The Cowboys used it in 2020 at a cost of $31.4 million for the quarterback. They technically used it again in 2021 at a cost of $37.7 million, but worked out a long-term deal with Prescott that was worth $160 million over four years and included $126 million in guarantees.
The Cowboys' decision regarding a franchise or transition tag this year is a little more unknown.
Because of cap constraints and question of value, it is no sure thing the Cowboys will use the tag.
The tag window opens Tuesday and closes March 8, and most teams wait until the end of the time frame to at least give themselves a chance to work out a multiyear deal. If teams don't use the tag on a player, they then have until mid-June to work out a long-term deal or the player has to play the upcoming season on the tag.
While the final numbers are not set, the franchise tag for a defensive end figures to be about $20 million. In 2018, the Cowboys used the franchise tag on DeMarcus Lawrence, who was coming off a 14.5-sack season, at a cost of $17.7 million. They used it again in 2019 at a cost of $20.5 million after Lawrence put up 10 more sacks in 2018 but were able to reach a five-year, $105 million agreement on April 9, 2019.
Gregory tied his career high with six sacks in 2021. The triumvirate of Gregory, Lawrence and Micah Parsons gave the Cowboys their best combination of pressure players in years.
Is that enough to warrant the franchise tag? The Cowboys’ hope is that standing by Gregory through his off-field issues -- violations of the NFL's substance abuse policy that led to multiple suspensions and two full missed seasons -- will help them in securing a favorable long-term deal.
The path to tagging Schultz is a little easier and less costly.
The franchise tag projects to about $11 million for tight ends. The free-agent class is well-stocked, with players like Mike Gesicki, Zach Ertz, David Njoku, O.J. Howard, C.J. Uzomah, Gerald Everett and Evan Engram, among others.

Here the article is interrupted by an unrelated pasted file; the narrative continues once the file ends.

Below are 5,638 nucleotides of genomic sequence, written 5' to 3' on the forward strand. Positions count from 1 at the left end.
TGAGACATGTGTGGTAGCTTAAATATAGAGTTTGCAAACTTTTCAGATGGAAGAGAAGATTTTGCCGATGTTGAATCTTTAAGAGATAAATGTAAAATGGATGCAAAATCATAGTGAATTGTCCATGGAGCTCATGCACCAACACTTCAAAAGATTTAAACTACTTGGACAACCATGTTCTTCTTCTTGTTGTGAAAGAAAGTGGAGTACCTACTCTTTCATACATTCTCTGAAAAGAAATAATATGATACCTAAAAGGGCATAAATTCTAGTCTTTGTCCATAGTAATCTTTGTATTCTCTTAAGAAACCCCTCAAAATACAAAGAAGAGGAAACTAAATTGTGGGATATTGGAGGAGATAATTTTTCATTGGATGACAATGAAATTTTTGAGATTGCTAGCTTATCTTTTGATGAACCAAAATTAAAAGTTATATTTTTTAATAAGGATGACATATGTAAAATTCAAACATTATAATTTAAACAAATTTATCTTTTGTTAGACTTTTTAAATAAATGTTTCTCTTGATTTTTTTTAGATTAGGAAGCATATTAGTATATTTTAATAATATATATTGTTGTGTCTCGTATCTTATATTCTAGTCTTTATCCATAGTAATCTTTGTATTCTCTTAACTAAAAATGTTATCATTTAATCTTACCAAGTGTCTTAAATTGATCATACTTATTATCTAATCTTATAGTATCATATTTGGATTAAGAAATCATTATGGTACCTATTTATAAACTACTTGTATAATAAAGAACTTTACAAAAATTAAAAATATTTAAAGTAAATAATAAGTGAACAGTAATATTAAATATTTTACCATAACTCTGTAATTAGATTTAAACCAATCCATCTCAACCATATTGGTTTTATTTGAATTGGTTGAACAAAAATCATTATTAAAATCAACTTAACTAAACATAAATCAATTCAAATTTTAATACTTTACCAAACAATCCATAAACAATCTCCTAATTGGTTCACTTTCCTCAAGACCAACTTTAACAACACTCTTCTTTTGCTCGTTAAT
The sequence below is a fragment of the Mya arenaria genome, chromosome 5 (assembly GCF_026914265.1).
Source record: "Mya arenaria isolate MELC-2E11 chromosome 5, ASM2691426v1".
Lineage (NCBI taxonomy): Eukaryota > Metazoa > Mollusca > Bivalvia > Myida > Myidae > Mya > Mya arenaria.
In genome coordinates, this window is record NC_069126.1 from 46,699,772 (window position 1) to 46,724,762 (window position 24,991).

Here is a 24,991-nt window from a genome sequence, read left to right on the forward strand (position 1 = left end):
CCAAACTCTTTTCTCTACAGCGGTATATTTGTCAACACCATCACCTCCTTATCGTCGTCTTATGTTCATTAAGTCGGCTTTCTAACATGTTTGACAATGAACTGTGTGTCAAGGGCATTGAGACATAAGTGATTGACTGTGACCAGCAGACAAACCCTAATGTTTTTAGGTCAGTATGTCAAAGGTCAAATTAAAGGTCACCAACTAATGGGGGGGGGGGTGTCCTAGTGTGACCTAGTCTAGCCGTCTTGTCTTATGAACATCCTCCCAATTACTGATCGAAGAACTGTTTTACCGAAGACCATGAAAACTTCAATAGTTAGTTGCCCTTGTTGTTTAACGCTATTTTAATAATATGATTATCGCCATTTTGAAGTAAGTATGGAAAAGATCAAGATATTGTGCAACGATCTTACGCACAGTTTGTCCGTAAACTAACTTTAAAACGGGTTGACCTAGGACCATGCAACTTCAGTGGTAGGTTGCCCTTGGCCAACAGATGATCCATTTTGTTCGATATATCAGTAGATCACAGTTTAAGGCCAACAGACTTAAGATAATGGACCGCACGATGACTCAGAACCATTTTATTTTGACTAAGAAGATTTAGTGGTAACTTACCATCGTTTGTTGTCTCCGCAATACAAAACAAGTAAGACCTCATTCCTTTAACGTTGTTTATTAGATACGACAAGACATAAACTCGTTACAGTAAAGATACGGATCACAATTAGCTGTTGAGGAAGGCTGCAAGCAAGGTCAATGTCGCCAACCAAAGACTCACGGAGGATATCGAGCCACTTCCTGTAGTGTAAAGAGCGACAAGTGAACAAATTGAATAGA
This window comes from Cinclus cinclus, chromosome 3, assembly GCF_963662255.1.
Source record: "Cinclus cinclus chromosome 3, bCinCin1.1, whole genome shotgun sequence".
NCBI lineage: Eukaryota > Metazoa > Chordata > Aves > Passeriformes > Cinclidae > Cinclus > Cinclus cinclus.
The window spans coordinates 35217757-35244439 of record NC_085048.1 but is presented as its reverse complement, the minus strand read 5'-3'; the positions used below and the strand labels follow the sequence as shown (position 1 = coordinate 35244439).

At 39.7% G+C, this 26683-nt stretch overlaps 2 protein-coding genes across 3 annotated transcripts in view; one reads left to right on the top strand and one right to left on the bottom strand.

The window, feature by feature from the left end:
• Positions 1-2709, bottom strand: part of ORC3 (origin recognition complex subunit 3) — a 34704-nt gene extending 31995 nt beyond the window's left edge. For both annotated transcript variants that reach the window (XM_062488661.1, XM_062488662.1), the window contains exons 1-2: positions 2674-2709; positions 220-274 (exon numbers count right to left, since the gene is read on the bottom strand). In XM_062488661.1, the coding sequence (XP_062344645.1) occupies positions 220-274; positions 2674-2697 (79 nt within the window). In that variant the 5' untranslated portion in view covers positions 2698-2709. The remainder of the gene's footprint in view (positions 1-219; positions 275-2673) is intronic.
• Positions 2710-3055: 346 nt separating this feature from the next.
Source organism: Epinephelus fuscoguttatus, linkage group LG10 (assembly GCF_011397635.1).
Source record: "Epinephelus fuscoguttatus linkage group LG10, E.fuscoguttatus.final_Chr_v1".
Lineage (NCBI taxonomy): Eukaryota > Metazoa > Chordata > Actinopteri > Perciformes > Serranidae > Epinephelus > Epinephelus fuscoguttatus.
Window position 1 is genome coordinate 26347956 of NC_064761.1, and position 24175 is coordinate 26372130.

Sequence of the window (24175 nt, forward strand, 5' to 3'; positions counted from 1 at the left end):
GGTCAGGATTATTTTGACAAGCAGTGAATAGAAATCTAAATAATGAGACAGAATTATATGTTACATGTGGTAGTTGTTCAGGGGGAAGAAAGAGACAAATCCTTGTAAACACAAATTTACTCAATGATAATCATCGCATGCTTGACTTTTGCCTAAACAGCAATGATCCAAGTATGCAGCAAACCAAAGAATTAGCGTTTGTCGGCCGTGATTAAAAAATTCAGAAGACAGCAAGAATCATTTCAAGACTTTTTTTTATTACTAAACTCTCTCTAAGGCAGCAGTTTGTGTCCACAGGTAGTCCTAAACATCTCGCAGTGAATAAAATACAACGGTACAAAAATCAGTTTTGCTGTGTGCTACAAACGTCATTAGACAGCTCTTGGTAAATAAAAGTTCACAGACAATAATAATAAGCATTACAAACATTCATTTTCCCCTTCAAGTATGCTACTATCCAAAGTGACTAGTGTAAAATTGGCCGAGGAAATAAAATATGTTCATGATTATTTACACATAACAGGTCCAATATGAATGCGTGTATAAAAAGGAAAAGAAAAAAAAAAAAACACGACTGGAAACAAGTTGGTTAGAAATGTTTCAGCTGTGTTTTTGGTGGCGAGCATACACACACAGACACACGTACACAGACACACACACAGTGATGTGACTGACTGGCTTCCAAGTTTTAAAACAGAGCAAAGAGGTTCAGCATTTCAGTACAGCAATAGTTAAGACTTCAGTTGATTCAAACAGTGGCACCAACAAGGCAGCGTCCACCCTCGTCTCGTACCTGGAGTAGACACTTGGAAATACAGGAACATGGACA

The draft class is filled with more middle-round prospects than high-end prospects.
Schultz, a fourth-round pick in 2018, had 13 catches in his first two seasons. In the past two seasons, he has 141 catches for 1,423 yards and 12 touchdowns. With 78 receptions for 808 yards this past season, he joined Jason Witten as the second tight end in team history with at least 70 catches and 800 yards in a season.
Prescott learned to trust Schultz, and the tight end dropped just two passes last season.
"Dalton has ascended to a consistent piece to what the Cowboys want to do offensively," said former Cowboy and current ESPN analyst Marcus Spears. "He's developed into that safety valve for Dak in critical situations, similar to a trust that Tony Romo had with Jason Witten. Not as prolific but I believe the concept is the same. He's reliable."
Schultz's blocking is more than serviceable. According to Trumedia, Schultz had a run block win rate of 72.9% and a pass block win rate of 93.2%. Compare Schultz's numbers with those of George Kittle, considered one of the best all-around tight ends, who had a run block win rate of 73.7% and a pass block win rate of 97.8%.
"The biggest thing he's done is just be consistent going back to last year," tight ends coach Lunda Wells said during the season. "He's just consistently gotten better with some of the things that we've been trying to be intentional with. His development has been pretty good. I like where we're at with him. He still has some ways to go to be a complete player that we want him to be and to be the complete player he wants to be."
If the Cowboys don't tag Schultz and are unable to sign him, they must add a tight end or two through free agency or the draft. Blake Jarwin has been hurt the past two seasons and the Cowboys can save $4.25 million against the cap if they cut him. The only other tight ends on the roster are Sean McKeon and Ian Bunting, with Jeremy Sprinkle also set to be a free agent.
If Schultz, who turns 26 in July, hits the open market, he could land a deal around $12 million per year or more, considering the New England Patriots paid tight ends Hunter Henry and Jonnu Smith deals worth $12.5 million per season as free agents last year.
Currently projected to be more than $20 million over the 2022 cap, the Cowboys will have to restructure or cut players just to get under the cap, but they also want to keep as many of their own free agents as possible.
Tagging Schultz, even if it's just for one year, might be their most important move.